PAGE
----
These projects, and the Crosse Keys in particular, prove that the sensitive and creative reuse of redundant historic spaces can breathe new life into old buildings regardless of occupier or function.
Tesco Express, Westbourne, Dorset
The UK’s largest retailer knows a thing or two about historic buildings. Its conversion 20 years ago of Wallis, Gilbert and Partners’ spectacular 1932 art deco Hoover Factory in west London remains one of the most high-profile commercial conservation projects of recent times. But back then probably not even Tesco could have imagined it would ever occupy a church. Yet last November the supermarket did just that, when it opened a store in a converted Methodist chapel in Westbourne, near Bournemouth.
With its pointed arches, turreted buttresses and facades of brick with stone banding, the 4,000m2 building is a particularly quaint example of the familiar Victorian Gothic Revivalist style that was applied to hundreds of churches across the country throughout the 19th century. This is one reason why this particular conversion, even with the relatively subtle addition of Tesco signage over the entrance, appears surreal and incongruous. The odd sensation continues inside where the normal supermarket paraphernalia of checkouts and stack shelving is surrounded by restored granite columns and stained glass windows.
John Heade, technical director at project architect Inspire Design, explains that he “didn’t want to take away the look and feel of the original church externally or internally”. Reconciling two such radically divergent building types as a church and a supermarket was always going to make this difficult to achieve. Internally at least, the supermarket aesthetic clearly wins the day.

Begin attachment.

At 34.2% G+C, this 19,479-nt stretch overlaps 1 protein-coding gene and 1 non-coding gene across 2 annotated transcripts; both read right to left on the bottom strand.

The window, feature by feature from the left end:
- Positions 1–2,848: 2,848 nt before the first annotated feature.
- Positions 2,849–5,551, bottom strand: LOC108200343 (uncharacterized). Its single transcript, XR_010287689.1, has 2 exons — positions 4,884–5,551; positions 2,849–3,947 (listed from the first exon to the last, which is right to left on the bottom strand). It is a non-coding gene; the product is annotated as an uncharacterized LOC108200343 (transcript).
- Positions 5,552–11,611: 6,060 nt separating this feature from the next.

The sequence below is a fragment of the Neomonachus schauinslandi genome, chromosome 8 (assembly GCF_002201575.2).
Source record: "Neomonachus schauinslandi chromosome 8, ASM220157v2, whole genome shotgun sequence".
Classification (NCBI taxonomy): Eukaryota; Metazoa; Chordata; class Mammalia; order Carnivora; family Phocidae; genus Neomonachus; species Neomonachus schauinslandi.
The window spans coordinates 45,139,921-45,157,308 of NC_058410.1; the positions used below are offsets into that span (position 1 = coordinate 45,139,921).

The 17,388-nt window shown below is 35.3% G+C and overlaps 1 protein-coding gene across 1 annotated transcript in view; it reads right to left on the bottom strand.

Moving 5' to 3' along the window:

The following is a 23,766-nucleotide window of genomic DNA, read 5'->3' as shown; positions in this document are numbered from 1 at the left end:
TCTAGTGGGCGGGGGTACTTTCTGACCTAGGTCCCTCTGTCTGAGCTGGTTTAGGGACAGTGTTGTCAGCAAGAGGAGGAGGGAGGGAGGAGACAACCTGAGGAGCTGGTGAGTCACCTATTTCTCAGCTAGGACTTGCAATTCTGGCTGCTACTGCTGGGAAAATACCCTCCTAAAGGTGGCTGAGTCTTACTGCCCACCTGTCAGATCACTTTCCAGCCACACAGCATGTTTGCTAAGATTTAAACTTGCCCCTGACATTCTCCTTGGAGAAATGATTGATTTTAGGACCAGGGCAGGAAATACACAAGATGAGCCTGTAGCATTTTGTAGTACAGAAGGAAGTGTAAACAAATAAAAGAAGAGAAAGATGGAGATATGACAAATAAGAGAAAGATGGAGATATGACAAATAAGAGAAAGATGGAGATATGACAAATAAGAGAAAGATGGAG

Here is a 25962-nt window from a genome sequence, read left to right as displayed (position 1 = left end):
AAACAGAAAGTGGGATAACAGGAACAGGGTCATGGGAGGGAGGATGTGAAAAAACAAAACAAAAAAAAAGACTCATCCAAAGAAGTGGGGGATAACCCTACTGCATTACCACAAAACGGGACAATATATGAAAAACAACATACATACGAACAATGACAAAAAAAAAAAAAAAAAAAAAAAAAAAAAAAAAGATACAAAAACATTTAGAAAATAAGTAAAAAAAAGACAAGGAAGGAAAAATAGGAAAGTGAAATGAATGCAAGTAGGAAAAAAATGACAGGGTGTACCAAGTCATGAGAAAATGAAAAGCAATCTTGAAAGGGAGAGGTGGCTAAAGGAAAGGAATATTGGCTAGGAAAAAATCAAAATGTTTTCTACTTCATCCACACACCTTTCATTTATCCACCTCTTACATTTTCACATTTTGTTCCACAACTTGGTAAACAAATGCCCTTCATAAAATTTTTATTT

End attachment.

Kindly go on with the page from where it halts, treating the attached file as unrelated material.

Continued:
But the fact remains that this property had lain derelict for several years and it has now been meticulously restored and given a new lease of life. As the church was never listed, the alternative would almost certainly have been demolition, a fate suffered by countless similar disused churches across the country.
TK Maxx, City of London
No 39 Lombard Street is one of the most spectacular examples of Victorian Italianate banking architecture in the City of London. Built in 1868 to the designs of architect F & H Francis, its stone facades are a riot of sculpture and decoration. It perfectly encapsulates the civic pride and economic power that drove the development of the City’s financial institutions.
Or at least it did until its last financial occupant, Credit Lyonnais, moved out. The City was then faced with a fresh example of a problem it has been grappling with since the Big Bang of financial deregulation and electronic trading in 1986: finding new uses for buildings designed for commercial practices - such as those requiring large trading floors - that are now obsolete.
As most of its historic buildings are listed (not necessarily an obstacle to demolition), the City has been forced to get creative. Many of these old banking premises have been successfully converted into bars and restaurants, but by far the biggest change has been the introduction of retail into a district that formerly housed solely offices. The
Royal Exchange is arguably the most high-profile example of this type of conversion but the most recent is the TK Maxx store that opened last November in 39 Lombard Street.
The building remains untouched outside whereas the interior has been revamped by the designer-discount retailer’s in-house facilities team to the standard shop floor present across the entire chain. Consequently there is no trace of the ground floor’s original interiors, which is a shame. Nevertheless, by providing a new retail amenity while preserving the historic streetscape, the conversion is an imaginative one from a commercial, if not an interior design, point of view.